The race track shifted to hosting events like concerts and car shows until 2008. A legal dispute broke out between the mortgage holder and the race track, which left the businesses in a state of suspension. The track was abandoned and was heavily damaged by a fire in 2020.

What’s left?

The track is a fascinating abandoned place, but might not impress more seasoned explorers. If you’re in the area it’s cool to check out. The property is considered private, and some of the land is in use as a solar farm.

6. Maple Valley Ski Resort

42.94464, -72.61802

Photo Credit: newenglandskihistory.com


The Maple Valley Ski Resort operated for close to 40 years from the 1960s until the late 90s. During the 60s the North Haven Construction Company developed the area into a ski resort with multiple trails, a 3,000-foot lift, and numerous jumps.

Unfortunately, the resort struggled to gain the attraction it wanted and was cursed with many warm winter seasons. The 70s were particularly hard where little snowfall left the slopes mostly muddy and wet.

During the 80s the company tried to gain more visitors by operating snowmaking machines during the warm winters, but complications and malfunctions slowed the season once again. The resort was officially closed in 2000.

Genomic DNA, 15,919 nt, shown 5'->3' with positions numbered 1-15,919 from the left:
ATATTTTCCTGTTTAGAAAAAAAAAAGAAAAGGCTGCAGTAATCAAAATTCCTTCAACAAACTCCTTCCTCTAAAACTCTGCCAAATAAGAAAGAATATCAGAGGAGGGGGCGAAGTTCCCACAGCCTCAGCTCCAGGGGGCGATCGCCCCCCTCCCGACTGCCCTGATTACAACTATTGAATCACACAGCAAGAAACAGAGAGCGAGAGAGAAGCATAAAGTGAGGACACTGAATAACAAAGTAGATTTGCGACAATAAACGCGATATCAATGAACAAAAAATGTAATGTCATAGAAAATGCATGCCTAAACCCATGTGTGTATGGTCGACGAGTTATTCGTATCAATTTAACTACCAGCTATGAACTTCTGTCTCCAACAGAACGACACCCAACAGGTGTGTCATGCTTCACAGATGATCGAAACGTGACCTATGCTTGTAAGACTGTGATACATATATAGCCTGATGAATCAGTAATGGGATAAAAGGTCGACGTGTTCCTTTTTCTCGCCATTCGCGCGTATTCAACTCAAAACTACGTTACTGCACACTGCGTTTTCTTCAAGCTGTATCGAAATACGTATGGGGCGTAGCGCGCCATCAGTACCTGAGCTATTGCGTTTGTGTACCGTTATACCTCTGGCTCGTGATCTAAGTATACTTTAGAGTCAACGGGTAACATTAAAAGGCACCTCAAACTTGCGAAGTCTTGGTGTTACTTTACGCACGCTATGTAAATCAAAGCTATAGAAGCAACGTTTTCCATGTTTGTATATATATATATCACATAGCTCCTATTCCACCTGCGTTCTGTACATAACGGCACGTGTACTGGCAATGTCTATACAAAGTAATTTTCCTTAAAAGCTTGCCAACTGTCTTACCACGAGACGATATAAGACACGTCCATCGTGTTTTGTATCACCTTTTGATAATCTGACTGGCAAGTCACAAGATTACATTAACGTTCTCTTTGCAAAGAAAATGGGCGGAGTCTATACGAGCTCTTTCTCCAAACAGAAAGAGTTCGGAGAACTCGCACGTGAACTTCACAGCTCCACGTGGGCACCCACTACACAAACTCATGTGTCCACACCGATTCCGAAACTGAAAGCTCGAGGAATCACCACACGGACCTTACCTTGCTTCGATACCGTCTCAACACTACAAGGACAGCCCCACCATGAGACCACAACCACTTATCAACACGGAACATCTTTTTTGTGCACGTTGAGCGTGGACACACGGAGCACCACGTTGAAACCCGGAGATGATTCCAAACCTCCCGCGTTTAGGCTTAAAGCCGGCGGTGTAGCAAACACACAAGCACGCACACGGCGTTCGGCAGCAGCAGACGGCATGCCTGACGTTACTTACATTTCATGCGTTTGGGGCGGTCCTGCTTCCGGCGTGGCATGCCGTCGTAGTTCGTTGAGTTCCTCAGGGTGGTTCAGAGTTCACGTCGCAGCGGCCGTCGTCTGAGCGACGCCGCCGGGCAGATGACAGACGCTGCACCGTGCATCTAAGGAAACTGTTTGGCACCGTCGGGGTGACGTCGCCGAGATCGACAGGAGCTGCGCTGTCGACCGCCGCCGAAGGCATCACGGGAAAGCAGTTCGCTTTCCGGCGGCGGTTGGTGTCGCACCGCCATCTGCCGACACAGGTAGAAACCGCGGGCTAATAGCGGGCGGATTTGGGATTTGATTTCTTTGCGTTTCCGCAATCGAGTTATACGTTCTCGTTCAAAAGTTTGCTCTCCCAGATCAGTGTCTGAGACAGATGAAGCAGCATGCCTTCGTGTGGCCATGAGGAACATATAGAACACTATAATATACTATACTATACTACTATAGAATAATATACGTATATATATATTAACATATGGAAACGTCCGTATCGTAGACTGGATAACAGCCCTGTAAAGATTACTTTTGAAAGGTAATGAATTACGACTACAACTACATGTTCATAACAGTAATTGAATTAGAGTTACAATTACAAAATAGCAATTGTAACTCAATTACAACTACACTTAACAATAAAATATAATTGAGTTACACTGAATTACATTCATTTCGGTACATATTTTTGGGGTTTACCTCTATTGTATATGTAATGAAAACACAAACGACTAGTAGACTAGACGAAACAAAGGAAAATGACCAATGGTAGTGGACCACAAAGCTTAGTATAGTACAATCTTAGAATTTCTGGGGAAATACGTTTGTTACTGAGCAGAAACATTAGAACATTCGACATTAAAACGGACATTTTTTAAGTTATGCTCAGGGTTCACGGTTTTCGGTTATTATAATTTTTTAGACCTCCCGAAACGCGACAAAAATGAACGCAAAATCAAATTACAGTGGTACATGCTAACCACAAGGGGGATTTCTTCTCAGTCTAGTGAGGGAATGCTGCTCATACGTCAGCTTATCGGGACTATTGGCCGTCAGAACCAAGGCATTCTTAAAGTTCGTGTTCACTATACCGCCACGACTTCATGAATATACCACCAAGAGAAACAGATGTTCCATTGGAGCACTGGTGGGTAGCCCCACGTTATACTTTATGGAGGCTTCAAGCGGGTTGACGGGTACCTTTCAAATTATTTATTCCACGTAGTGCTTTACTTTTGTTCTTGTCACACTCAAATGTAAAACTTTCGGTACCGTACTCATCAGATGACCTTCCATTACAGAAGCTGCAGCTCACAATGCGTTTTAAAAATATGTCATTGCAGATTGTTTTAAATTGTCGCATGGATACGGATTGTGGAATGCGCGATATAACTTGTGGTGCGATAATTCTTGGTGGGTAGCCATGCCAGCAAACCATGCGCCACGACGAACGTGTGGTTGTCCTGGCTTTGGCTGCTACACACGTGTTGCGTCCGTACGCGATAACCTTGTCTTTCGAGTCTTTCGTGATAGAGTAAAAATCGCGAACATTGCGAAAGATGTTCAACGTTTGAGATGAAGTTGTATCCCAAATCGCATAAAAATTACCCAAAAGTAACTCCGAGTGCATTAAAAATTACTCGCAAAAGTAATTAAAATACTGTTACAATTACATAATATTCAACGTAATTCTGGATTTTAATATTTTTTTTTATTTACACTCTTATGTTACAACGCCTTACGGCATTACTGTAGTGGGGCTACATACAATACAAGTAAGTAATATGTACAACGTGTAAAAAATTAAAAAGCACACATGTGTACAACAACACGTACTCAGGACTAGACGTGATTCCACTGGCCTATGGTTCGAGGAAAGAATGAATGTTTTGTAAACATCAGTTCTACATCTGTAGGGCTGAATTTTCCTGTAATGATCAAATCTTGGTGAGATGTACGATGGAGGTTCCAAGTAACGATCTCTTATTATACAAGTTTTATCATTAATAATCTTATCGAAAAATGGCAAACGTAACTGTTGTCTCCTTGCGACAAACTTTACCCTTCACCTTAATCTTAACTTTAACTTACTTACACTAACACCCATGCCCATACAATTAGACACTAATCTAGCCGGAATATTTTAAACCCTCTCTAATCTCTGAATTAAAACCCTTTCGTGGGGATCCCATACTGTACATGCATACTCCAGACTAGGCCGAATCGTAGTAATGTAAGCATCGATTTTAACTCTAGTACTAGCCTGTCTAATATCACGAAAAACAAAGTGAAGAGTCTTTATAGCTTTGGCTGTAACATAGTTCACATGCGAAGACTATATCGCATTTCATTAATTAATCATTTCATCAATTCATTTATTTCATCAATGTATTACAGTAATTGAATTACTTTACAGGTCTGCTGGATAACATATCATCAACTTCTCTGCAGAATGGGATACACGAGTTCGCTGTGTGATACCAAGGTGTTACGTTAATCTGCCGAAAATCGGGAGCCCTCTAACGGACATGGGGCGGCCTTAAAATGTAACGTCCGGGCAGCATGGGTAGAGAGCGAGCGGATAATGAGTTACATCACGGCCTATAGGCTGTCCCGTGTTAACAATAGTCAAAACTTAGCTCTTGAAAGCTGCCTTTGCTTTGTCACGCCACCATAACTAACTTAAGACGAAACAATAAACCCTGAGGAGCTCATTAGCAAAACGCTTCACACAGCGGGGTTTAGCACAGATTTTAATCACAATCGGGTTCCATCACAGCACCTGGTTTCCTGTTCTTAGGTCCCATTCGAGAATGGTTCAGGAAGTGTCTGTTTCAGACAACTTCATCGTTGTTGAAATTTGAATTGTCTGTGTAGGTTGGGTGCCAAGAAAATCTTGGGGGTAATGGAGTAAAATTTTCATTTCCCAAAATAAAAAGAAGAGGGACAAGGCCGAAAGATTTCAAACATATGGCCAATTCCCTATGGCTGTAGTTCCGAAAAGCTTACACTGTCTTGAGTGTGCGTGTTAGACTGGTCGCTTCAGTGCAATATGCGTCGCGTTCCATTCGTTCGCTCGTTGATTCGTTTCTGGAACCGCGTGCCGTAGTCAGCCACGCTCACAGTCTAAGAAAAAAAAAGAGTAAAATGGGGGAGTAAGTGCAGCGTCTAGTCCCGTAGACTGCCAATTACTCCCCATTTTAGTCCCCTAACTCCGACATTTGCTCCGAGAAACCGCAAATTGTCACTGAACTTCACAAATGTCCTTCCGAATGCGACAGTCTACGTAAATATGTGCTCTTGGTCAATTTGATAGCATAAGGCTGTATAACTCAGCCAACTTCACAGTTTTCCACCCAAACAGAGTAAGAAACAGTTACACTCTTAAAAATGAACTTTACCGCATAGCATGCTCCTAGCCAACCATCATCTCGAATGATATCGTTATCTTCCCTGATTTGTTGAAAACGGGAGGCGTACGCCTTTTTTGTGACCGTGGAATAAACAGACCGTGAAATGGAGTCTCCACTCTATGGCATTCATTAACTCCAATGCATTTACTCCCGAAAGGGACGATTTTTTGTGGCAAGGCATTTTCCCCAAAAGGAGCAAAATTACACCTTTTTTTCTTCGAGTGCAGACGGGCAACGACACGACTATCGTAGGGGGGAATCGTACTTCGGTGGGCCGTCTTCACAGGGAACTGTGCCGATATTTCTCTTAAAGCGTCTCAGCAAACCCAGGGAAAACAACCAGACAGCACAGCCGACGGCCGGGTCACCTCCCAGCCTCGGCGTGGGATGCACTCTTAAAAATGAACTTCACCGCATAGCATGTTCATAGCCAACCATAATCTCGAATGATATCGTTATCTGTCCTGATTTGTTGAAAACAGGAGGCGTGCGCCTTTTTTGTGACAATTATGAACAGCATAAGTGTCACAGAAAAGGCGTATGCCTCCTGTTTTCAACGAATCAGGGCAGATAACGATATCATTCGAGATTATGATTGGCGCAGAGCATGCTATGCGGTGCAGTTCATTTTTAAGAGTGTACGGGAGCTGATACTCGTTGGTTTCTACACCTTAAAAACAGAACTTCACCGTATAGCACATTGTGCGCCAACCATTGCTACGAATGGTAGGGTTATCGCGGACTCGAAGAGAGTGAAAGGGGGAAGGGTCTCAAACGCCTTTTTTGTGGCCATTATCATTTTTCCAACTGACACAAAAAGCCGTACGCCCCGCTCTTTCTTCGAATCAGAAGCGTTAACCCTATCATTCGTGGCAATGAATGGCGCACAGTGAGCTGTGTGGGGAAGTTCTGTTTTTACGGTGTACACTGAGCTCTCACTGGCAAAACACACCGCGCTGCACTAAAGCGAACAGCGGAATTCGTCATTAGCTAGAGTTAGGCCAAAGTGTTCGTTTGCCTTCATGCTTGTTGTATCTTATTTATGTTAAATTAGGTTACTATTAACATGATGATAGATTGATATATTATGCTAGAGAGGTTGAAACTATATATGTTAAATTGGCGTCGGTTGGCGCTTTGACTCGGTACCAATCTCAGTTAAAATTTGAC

What’s left?

The chairlifts have been removed but the old lodge buildings and some slops are still able to be explored. It’s an interesting piece of local history, but isn’t worth a road trip just to check out this one spot in my opinion.

7.  Hyde’s Hotel

43.784167, -73.202361


Hyde’s hotel was a summer resort hotel built in all the way back in 1865. In its early years the building served as a tarvern and stagecoach for travelers heading towards New York and Montreal.

Pitt Hyde bought the tavern in 1801 to expand his existing tavern. Like many resorts at this time, Hyde’s hotel offered mineral spring water that could supposedly cure many ailments and restore youthful features.

The businesses added more attractions over time, including a bowling alley, dance hall, and even a nine-hole golf course. After a decline in tourism, the property eventually was shuttered in 1973.

What’s left?